Sap straw

That covers the basics and I hope answers most of the questions about tree tapping and maple sugaring. In my next post I’ll show the step-by-step process of actually tapping the tree and collecting sap.


Baby chicks growing fast

Cocoa and Clove close-up

Our baby chicks, Cocoa and Clove, were born 2 weeks ago and are growing fast! In fact they are quickly outgrowing their brooder and we’re now looking for a bigger box.

Baby chicks in their new brooder

We try to give them time each day outside the box to stretch their legs and flap their tiny wings.

Boy watches baby chicks

Ivar holding baby chicks

It will probably be another month indoors. The other chickens will be properly introduced after the snow melts and there’s plenty of space for everyone.

Elsie feeds the chickens outside

Spring is coming, though! Temps reached about 50 degrees today and everyone was outdoors to enjoy it.


Baby chicks hatching! (video)

Two baby chicks hatched in our homemade incubator

It’s been an exciting few days here at the Grovestead! Our flock has grown with the healthy hatches of two new baby chicks. If you haven’t been following along, be sure to read part 1 (egg incubator) and part 2 (candling eggs) to catch up.

After building a homemade egg incubator, we set four eggs laid by our own chickens. A week later we were able to see growth inside two of the eggs, meaning they were fertile. So we kept these in the incubator for another two weeks and watched them very closely! The eggs had to be turned three times a day, the temperature had to be just right, I had to increase the humidity the last three days using wet sponges…  I’m pretty sure I stressed out more over these chickens hatching than I did either of our children being born. Don’t tell Becca I said that.

But the day FINALLY came. After being 24 hours overdue, I noticed slight movement in one of the eggs. I set up a camera on a tripod to catch all the action. This animation comprises several hours leading up to the first hatch:

Egg started to move just before hatching

The last frame was about 5:30AM. And let me tell you I was totally disheartened that my birds weren’t hatching. I came back at 7:00AM and saw this:

First egg broke open, chick begins to emerge

New baby chicks first few steps

The first baby chick emerges and takes his first few steps.

The reason baby chicks can go days without food or water is because they literally suck the egg’s yoke into their abdomen in the final hours before hatching. This is why its so important not to disrupt the process or intervene. Everything that happens in the final hours is essential to the chick’s ability to survive outside the shell.

It took an entire 24 hours before the second chick began to hatch (again inspiring much anxiety). Its sibling stayed close by the whole time:

Chick stays close to other egg

The first piercing of the outer shell is known as a “pip”. It occurs on the same end of the egg as the air sac that forms during incubation. Once the shell is pipped, the chicken can start breathing air and working its way out of the egg.

Second egg pips (chick breaks open outer shell)

The baby chick doesn’t just peck a hole and try to crawl out. It pierces in a complete circle (known as “zipping”) so the whole end of the egg falls off. Then the chick simply pushes the shell off and rolls out. The whole process took about 30 minutes.

Sibling watches the hatching closely

Loyal from birth, the sibling stayed close by and watched, even assisting during the hatch as you’ll see in the video.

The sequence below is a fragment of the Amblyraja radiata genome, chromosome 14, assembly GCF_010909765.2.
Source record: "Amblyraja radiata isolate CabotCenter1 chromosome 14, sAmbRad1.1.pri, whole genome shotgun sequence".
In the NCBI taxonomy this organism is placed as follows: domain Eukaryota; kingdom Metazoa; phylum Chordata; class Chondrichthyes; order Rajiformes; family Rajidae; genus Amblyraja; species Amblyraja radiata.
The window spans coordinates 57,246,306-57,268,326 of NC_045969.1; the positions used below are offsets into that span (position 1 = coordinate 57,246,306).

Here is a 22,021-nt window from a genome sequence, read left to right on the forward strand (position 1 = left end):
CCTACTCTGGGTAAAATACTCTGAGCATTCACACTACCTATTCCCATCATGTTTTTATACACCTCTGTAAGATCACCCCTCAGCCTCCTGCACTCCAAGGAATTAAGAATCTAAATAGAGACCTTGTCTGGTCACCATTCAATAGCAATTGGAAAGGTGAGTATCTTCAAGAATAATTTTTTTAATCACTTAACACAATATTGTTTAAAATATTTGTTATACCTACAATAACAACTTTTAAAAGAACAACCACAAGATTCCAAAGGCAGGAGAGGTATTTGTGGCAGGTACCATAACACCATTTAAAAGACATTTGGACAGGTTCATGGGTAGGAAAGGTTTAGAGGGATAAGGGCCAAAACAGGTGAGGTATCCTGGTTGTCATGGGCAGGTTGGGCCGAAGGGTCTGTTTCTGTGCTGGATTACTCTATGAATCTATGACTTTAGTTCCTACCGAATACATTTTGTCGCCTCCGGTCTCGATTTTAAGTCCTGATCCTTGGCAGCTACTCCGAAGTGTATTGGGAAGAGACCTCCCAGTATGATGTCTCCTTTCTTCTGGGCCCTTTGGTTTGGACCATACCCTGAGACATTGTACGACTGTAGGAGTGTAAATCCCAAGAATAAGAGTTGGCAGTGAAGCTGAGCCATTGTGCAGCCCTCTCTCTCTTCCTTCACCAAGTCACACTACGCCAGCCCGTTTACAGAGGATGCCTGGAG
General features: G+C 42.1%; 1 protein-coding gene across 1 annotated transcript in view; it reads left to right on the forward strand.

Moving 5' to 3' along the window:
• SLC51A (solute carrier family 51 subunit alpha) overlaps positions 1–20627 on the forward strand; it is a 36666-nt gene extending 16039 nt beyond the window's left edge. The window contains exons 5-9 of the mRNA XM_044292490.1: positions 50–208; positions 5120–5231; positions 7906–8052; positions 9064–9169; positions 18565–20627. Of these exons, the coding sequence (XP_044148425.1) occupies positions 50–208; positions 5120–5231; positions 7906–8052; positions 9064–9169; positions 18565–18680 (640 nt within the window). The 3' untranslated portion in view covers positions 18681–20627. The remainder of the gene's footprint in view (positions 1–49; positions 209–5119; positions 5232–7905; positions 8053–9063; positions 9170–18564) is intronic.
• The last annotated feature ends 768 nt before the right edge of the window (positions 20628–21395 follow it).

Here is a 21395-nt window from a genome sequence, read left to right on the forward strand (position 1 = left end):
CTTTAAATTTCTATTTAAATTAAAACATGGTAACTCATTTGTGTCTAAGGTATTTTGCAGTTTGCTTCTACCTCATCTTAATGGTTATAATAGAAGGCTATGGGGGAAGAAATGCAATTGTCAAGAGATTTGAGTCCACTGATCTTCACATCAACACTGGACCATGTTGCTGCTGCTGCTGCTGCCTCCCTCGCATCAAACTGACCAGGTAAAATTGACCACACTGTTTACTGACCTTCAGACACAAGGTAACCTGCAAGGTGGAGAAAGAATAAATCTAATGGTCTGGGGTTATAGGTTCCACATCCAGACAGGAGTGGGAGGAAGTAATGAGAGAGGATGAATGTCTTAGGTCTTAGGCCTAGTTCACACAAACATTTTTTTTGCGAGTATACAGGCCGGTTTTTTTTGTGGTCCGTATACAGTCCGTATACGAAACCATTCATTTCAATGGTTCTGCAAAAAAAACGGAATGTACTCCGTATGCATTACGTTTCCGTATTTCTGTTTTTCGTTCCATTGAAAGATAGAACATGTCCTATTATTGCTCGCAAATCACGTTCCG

Candling eggs

Candling eggs showing unfertilized egg

We are now two weeks into our little egg-hatching experiment. It’s mostly uneventful, other than turning the eggs three times a day and occasionally checking the temperature in the middle of the night. Becca tells me I am a good mother hen.

People have asked me, where did we get our eggs? We keep chickens of course, and a rooster.

Our rooster

So we are using eggs from our own flock. But that doesn’t mean all the eggs will hatch. In fact, it’s impossible to know which eggs are fertilized until after they have been incubated for several days.

There are three possible outcomes:

  1. The egg is unfertilized.
  2. The egg is fertilized but stopped growing.
  3. The egg is fertilized and the embryo is growing!

After incubating the eggs for about 1 week, you can “candle” them to distinguish between the various stages. Candling simply involves shining a flashlight through the egg to see what’s inside. Apparently this was done by candlelight back in the day, hence the name. Being the nerd that I am, I built a little contraption to hold the flashlight and egg in place so I could take pictures.

The box I used to hold the flashlight and egg

Initially, I was quite disappointed that the first two eggs I candled did not appear to have anything growing in them. But the next two did have growing embryos, and it was thrilling to see them moving around inside! I couldn’t believe that two new chickens were actually growing inside this rinky-dink contraption I threw together.

Here are more pictures from candling:

Another unfertilized egg

This is second unfertilized egg from the first batch.

Unfertilized egg, showing yolk

This is an unfertilized egg from a batch I started a few days later. Notice the egg yolk (dark spot) towards the top of the egg, and otherwise transparent color all the way through.

Now compare the above unfertilized eggs with these:

Candling egg showing developing embryo with blood vessels

The sure sign of a developing chick is blood vessels spreading out from the embryo. The opaque part towards the top of the egg is the actual chick.

Air sack is formed at the bottom of a developing egg

Same egg, turned upside down. Here you are seeing the air sac that forms on one end of the egg, also an initial sign of healthy embryos. The air sac contains the oxygen the baby chicks will need while they’re hatching.